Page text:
One good thing came out of Marco Muzzo’s trial for drunk driving in Canada. After he killed four people, including three young children, people really started talking about drunk driving. From mothers’ groups on Twitter to Facebook pages, people weighed in on Muzzo’s sentence of ten years with the hashtag #muzzo. The consensus about his sentencing wasn’t positive.
How can one man receive ten years in jail for the deaths of four people? And what’s worse, he will probably only serve part of that, given day parole and full parole for Canadian offenders. It makes you wonder what other sentences others have received for drunk driving in Canada, and what the offender did to receive them.
A good example of a harsh drunk driving sentence happened in Alberta in 2008. A repeat drunk driving offender pleaded guilty to ten charges after he drove a stolen truck near Slave Lake, Alberta and plowed head on into a vehicle driven by woman with her three daughters. The man was sentenced to twenty years and six months in jail for killing the family, and according to news reports, he’s since committed suicide in the Edmonton jail.
The sentence the judge handed down was a long one, especially in Alberta where a first impaired driving offense won’t land the person in jail. It’s only when there is a death or injury due to drunk driving that prison is considered part of the penalty process.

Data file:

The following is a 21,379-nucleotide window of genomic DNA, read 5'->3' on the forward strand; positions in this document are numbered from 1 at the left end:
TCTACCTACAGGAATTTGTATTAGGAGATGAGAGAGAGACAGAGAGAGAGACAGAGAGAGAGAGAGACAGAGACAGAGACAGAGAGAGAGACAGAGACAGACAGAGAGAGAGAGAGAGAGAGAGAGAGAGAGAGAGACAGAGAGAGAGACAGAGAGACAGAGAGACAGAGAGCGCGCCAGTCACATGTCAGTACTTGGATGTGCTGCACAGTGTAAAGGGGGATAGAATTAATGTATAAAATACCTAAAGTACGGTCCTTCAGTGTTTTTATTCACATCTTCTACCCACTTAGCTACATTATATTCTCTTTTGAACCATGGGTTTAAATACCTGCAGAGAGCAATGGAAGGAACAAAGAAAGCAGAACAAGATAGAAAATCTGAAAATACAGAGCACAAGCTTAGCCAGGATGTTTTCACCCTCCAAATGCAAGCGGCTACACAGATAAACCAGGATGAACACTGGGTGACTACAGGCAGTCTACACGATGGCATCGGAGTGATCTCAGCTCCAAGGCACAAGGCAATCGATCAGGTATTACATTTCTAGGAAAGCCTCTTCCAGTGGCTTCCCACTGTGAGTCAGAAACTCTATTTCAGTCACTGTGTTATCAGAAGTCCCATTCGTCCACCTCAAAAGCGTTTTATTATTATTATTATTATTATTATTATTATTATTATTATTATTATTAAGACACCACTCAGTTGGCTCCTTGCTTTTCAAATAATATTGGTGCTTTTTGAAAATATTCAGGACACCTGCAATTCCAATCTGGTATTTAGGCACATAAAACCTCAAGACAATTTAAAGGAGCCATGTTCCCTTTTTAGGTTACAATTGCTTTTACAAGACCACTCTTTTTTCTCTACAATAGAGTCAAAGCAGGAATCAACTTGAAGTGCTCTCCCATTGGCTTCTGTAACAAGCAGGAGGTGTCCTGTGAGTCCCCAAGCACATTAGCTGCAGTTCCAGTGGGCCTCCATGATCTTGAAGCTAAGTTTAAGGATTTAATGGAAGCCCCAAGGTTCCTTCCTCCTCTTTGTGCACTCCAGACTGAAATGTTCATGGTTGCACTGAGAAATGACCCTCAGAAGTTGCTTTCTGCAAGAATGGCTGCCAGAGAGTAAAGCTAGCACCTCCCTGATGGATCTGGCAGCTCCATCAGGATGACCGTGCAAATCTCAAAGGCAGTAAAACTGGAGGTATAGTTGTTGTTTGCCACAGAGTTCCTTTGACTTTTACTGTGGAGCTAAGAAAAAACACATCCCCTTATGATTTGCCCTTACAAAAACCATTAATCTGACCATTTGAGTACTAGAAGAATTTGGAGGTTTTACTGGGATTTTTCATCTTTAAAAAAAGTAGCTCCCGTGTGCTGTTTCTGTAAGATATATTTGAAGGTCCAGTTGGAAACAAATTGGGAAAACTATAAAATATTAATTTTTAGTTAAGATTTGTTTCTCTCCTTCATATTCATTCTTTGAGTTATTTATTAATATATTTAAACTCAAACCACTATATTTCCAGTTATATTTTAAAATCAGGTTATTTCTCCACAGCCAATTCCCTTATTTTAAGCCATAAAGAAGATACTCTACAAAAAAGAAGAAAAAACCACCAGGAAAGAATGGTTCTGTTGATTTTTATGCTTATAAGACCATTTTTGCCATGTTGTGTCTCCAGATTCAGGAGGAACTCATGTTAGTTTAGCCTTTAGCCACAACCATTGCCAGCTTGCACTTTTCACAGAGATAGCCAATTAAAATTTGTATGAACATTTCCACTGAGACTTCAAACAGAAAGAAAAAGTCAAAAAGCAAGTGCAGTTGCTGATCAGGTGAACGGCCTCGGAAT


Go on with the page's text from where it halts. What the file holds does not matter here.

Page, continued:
Alberta’s not the only province that’s had a harsh penalty handed down. Long before Muzzo drove drunk, another Ontario drunk driver committed a horrendous crime. He had been driving with a blood alcohol concentration (BAC) of more than three times the legal limit, and when his car went over a bridge and into a water-filled ditch, he got out and left a passenger inside.
Instead of saving the man, he told the other passengers to tell the police that the trapped man had been driving, and he also tried to hide the alcohol and drugs that were in the car. He was also driving without a valid driver’s license, and the 12-year sentence he received was two years longer than the Crown recommended. He’s still behind bars today.
Ontario is another province that doesn’t require jail time for a first time offender, but like Alberta, when there is a death or injury due to impaired driving the judge has the power to hand out stiffer penalties.
Muzzo’s sentence has been a wake up call for Canadians. It’s made people more aware of the dangers of drunk driving in Canada, and it’s also shown people that, no matter where you live in the country, long prison sentences can be part of the package if you drink and drive. It’s tragic that it took the death of four people to do that.